Once I started looking up sites using a search for “Catholic against porn”, I found so much on this topic! Thank you for writing. You have inspired me to write more about this topic. I will also be including more info on dealing with this in my new life coaching site which will launch in January 2017, StrahlenGrace.com (link active soon!).

      One last thing, you mentioned that your husband has made some small changes recently but you’re not sure you can trust him. We are called to live one day at a time and not borrow trouble from the future. I would urge you to not seek what wrongs he may do tomorrow, but enjoy the small victory of today while not putting your hope in him but in God – big challenge in all that!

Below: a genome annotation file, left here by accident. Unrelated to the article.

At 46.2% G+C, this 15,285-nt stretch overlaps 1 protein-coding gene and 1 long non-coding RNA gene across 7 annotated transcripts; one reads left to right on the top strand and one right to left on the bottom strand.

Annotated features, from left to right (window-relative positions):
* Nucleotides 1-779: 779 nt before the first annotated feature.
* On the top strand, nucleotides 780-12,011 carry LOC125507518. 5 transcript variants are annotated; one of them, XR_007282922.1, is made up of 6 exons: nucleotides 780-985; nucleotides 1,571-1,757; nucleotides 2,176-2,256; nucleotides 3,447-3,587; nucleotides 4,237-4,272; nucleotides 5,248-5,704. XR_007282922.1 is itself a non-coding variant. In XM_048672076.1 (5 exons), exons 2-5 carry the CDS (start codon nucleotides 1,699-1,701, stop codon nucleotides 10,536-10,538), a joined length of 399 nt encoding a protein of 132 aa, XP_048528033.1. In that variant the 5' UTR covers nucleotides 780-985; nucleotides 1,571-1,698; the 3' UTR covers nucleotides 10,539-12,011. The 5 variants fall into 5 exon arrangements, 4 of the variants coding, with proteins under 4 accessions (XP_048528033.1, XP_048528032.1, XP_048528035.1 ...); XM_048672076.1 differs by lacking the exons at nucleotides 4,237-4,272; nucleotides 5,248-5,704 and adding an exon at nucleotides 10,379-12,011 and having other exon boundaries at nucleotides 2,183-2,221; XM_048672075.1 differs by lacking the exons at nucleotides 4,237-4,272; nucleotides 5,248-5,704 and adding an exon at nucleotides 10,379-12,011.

I will be praying for you today and I know God already has your situation in His very capable hands. Please keep in touch.

      God Bless…

      PS I’ve got to run to work and get the boys to school. I haven’t proofread this but want to get back to you quickly. I hope it makes sense. Please reach out again with any questions or if I can help in any way. Prayers offered for you this morning…

  4. So hard but I choose to forgive my mom l live with her enemy through her hurt me over and over again I’m tired of her control and manupulation, verbal and spiritual abuse curses she uses from word of God against me. I let her go and not deal talk anymore, how set healthy boundaries, be free move out on my own with God to provide take care of me. Need job stable lasting or some income survive